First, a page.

Aircraft navigation and safety in the absence of GPS/Galileo signals can be improved by higher performance Inertial Measurement Units (IMU) and thus by higher performance gyroscopes.
The Atomic Gyroscope for Enhanced Navigation (AGEN) project aims to show the feasibility of the developing such an inertial grade gyroscope for aircraft navigation and delivering higher performances than Ring Laser Gyroscopes while having small dimensions and power consumption. Atomic gyroscopes hold the promise of reaching even better performance levels, but their state of development is presently in the research stage and user requirements in terms of size, power consumption, cost and performances will be analysed and targeted. Such a development may open up new application fields such as unmanned commercial flights, enhanced navigation for UAVs, enhanced marine, sub-marine and Unmanned Surface Vehicle navigation.
A conceptual design will be performed, allowing for a trade-off between various concepts. Laboratory tests will be restricted to validating the gas cell, the heart of an atomic gyroscope, showing the feasibility of such a concept. This development will bring redundancy and will enhance the robustness of guiding systems relying on Galileo. Finally, an assessment and a roadmap of the future development steps will be performed.
Chip-scale atomic spin gyroscope
Global positioning systems (GPSs) providing continuous information on worldwide, three-dimensional precise positioning and time has profoundly changed the game for navigation. But what if GPS isn't available?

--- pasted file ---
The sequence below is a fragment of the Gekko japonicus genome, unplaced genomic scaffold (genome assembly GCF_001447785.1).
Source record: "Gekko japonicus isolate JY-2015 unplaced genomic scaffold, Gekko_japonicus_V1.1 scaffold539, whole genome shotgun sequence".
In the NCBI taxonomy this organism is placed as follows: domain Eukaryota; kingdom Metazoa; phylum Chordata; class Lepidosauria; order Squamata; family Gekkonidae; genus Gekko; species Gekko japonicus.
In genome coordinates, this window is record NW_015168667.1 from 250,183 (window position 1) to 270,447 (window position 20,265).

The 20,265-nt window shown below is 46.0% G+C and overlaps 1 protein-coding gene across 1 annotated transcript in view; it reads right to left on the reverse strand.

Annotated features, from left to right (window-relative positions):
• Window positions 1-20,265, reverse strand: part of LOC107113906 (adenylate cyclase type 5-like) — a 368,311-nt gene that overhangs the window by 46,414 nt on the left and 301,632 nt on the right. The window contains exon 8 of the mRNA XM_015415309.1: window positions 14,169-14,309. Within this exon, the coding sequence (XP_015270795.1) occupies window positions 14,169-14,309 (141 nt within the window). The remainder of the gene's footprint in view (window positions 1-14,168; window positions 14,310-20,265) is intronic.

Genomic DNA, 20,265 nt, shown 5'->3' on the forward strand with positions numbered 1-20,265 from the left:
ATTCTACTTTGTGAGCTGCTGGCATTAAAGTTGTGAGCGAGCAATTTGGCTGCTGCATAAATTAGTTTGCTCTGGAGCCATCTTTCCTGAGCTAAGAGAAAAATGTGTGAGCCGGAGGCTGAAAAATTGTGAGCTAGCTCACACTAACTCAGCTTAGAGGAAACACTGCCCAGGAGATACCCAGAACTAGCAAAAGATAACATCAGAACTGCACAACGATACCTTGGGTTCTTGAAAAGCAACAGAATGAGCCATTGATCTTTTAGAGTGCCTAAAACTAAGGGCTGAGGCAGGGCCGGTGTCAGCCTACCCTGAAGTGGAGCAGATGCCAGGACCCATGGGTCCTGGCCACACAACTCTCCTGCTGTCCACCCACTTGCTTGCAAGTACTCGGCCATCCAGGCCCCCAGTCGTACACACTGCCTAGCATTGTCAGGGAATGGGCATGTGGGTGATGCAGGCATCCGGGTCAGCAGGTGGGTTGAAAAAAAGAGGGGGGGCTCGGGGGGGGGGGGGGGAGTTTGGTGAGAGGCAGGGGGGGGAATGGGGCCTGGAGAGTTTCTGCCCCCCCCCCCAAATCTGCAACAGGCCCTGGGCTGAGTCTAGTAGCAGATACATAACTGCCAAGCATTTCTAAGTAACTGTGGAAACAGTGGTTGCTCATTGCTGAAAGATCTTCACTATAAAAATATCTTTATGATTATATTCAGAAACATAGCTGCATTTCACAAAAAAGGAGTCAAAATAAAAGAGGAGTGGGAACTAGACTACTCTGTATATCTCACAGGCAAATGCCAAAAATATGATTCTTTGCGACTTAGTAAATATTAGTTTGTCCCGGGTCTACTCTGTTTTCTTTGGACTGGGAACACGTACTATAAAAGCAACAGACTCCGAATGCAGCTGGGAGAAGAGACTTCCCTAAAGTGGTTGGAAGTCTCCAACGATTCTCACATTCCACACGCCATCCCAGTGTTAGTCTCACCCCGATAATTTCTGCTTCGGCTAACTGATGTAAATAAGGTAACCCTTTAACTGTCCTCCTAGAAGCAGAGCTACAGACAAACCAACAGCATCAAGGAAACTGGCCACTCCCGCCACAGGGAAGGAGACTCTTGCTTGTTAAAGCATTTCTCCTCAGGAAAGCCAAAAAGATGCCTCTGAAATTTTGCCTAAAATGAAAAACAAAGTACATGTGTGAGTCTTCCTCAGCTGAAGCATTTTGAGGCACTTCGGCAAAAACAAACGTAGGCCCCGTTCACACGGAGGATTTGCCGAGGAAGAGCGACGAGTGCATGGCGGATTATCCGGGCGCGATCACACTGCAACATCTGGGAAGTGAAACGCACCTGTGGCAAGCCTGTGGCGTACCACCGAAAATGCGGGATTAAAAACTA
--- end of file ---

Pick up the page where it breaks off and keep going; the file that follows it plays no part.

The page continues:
Although available everywhere in our daily lives, GPS cannot support underwater and indoor navigation as its signals are easily disturbed. GPS-based navigation systems are also unsuitable for the navigation of aeroplanes. The latter still use inertial navigation systems based on laser-based interferometers and mechanical gyroscopes.
The performance of conventional interferometers drifts over time. The aim of the EU-funded project http://sites.google.com/a/tekever.com/agen-fp7/ (AGEN) (Atomic gyroscope for enhanced navigation) was to advance gyroscope technology in today's aeroplane navigation systems. Gyroscopes that work with atoms cooled to very low temperatures hold the promise of accurately gauging an aeroplane's position.
To achieve its aim, AGEN brought together two research and development centres with a small to medium-sized enterprise oriented towards innovative technologies. The project partners investigated existing nuclear magnetic resonance and atomic spingyroscope technologies to compare their limitations against required performances.
For an ensemble of noble gas atoms, the nuclei spin can be kept pointing at a particular direction – just as the mechanical rotor in a mechanical gyroscope maintains its spin axis direction. This possibility yields an atomic spin gyroscope. If it is produced at portable size with high impact resistance, the atomic spin gyroscope could successfully replace older aircraft navigation technology.
By the end of the project's first year, they developed theoretical models to determine magnetic field gradients and distinguish the aeroplane rotation rate from the detected precession frequency. In the second year, the main test points were identified, and specific benchmark tests were conducted to evaluate the design of micro-fabricated gas cells.
The structure of the atomic spin gyroscope is simple, allowing it to be manufactured with micro-fabrication processes. The gyroscope design based on recent advances in the fabrication technology for atomic clocks and magnetometers is a new research direction expected to enhance navigation-grade precision in the near future.
With the deeper understanding of the atomic spin, gyroscopes can be ranked among the most sensitive sensors, a position difficult for micro-electromechanical systems-based gyroscopes to reach. The AGEN project has brought Europe one step closer to becoming a leader in atomic spin gyroscope development.